By Mariah Cox

Like many recent college graduates, my struggle to navigate post-graduation is amplified by the COVID-19 pandemic.

In May 2019 I graduated with my Bachelor of Journalism from the University of Missouri and decided to extend my schooling for another year to earn my master’s through an accelerated program. During my final spring semester, I remember feeling relieved that I didn’t have to stress over finding a full-time job just yet, unlike many of my peers. I found comfort in knowing what plans lied ahead of me, if only for the next year.

And now as I find myself a recent graduate once again, I understand the situation my classmates were in a year ago, but with the looming threat of the global economic downturn that has already claimed 39 million jobs in the United States.

With rent, utilities, groceries and a car payment, I needed to find work to sustain myself until I can launch my career. I was very fortunate to have options, but I know for many that’s not possible.

I reached out to my boss for my graduate assistantship and asked if I could extend my position through the summer while I looked for work; I asked a professor who I had graded for if she had any part-time projects I could help with, and I had a family member who was seeking remote part-time help. I racked my brain for solutions to my impending unemployment at the end of May and I was fortunate to find some temporary opportunities.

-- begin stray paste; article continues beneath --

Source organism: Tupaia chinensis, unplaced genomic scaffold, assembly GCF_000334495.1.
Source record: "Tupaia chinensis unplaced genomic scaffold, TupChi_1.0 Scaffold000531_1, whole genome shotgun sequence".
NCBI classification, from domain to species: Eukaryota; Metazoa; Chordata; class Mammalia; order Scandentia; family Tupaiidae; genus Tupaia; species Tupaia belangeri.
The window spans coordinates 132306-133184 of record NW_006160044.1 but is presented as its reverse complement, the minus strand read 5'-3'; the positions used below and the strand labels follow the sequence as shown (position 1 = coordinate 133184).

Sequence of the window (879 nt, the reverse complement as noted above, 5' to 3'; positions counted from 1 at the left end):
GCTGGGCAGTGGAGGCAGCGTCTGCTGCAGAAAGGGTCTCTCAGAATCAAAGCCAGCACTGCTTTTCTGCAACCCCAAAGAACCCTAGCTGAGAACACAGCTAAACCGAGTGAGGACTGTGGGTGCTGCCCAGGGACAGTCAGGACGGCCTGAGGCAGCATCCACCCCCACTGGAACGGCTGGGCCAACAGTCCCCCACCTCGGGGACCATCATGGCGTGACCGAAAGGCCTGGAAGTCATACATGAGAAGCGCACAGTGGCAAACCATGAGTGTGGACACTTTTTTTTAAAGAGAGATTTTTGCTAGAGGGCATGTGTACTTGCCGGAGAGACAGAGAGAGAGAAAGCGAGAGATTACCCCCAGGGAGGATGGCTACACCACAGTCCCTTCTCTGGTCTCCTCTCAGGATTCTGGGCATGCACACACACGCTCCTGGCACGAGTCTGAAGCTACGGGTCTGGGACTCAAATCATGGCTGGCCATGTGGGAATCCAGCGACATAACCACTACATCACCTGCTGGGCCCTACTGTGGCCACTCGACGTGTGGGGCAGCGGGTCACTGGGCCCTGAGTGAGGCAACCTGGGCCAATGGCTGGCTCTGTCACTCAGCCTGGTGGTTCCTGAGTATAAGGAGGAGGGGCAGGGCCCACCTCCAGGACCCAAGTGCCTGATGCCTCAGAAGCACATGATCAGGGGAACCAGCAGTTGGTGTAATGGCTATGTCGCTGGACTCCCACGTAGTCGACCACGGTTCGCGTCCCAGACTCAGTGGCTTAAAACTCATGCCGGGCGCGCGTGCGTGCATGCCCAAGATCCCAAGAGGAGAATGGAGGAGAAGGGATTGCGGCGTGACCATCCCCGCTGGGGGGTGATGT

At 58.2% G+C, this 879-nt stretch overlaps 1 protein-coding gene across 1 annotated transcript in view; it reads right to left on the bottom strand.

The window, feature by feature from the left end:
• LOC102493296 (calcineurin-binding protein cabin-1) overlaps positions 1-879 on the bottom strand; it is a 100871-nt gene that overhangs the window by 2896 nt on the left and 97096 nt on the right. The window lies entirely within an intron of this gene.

With a safety net that will last me until the end of the summer, I began applying for full-time jobs and completely cut all extraneous spending.

Staying at home helped me cut down on eating out and helped me stop spending money on spontaneous trips to Target and gas. I managed to cut my monthly budget by a third which has helped me critically think about what I need versus what I want.

That’s not to say that I haven’t online browsed a time or two, but I ultimately end up emptying my cart with the rationale that weekly groceries are more important than a new pair of jeans.

While scrolling through LinkedIn, I’ve noticed a lot of recent graduates, like myself, taking on summer internships or part-time work instead of full-time jobs.

It’s natural to feel pressure to enter the workforce right after graduation. I’ve been there, my classmates have been there, my friends have been there, pretty much everyone has been there. But, it’s important to remember that your success isn’t determined by what you do right out of school. Everyone is under stress and uncertainty and anything you do, or don’t do, now is not going to set you back career-wise. Internships are a great way to gain extra experience and, in some cases, turn into full-time positions.

So have patience with yourself and know that the most important thing is your health and wellbeing. Your dream job will come along and you will find that opportunity, but it’s okay if it takes time to get there.

I recognize that everyone has a different situation and not everyone has the luxury of moving home or taking a few months off to figure out their next step. This is a difficult time and we all need to work together and lift each other up. Do what you need to do for your immediate well-being now, as that is, and always will be, the most important thing.

Cox just earned her master’s in journalism at the University of Missouri.